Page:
Prototype theory of concepts

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Chapter 5 endnote 11, from How Emotions are Made: The Secret Life of the Brain by Lisa Feldman Barrett.
Some context is:

From the ashes of classical concepts, a new view arose. It said that a concept is represented in the brain as the best example of its category, known as the prototype.

The prototype theory of concepts posits that a concept is represented in the brain as the single “best example” of its category, known as the prototype. It might be the most frequent instance of the category, or the most typical instance (meaning the closest match in number of features), or perhaps that has a majority of the category’s features (called “family resemblance”).[1][2][3]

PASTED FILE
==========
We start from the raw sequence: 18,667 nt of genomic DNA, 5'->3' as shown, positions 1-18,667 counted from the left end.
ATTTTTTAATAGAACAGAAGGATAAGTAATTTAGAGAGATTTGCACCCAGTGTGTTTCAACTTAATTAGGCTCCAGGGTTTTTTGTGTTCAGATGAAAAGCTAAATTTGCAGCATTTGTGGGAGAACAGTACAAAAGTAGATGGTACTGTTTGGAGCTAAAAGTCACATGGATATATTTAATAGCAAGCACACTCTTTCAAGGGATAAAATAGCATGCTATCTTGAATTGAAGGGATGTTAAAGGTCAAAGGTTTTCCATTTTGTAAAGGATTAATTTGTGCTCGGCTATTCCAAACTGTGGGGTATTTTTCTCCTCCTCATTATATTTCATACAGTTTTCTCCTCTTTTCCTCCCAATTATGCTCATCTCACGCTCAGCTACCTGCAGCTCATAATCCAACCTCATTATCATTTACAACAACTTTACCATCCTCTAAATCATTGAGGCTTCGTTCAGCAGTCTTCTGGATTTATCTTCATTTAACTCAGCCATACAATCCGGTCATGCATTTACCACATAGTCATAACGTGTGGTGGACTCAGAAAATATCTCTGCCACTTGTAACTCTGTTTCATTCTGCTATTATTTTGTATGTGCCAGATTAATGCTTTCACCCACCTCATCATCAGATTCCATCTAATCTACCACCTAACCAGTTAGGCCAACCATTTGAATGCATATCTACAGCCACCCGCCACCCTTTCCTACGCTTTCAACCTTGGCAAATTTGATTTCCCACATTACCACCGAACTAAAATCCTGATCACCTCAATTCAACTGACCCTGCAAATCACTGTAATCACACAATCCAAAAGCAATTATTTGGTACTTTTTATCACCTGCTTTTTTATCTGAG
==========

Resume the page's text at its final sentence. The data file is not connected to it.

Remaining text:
The science of emotion has several theories that incorporate the assumption that emotion concepts are prototypes.


Notes on the Notes

  1. Rosch, Eleanor. 1978. “Principles of Categorization.” In Cognition and Categorization, edited by Eleanor Rosch and Barbara B. Lloyd, 2–48. Hillsdale, NJ: Erlbaum.
  2. Mervis, Carolyn B., and Eleanor Rosch. 1981. “Categorization of Natural Objects.” Annual Review of Psychology 32 (1): 89–115.
  3. Posner, Michael I., and Steven W. Keele. 1968. “On the Genesis of Abstract Ideas.” Journal of Experimental Psychology 77 (July): 353–363.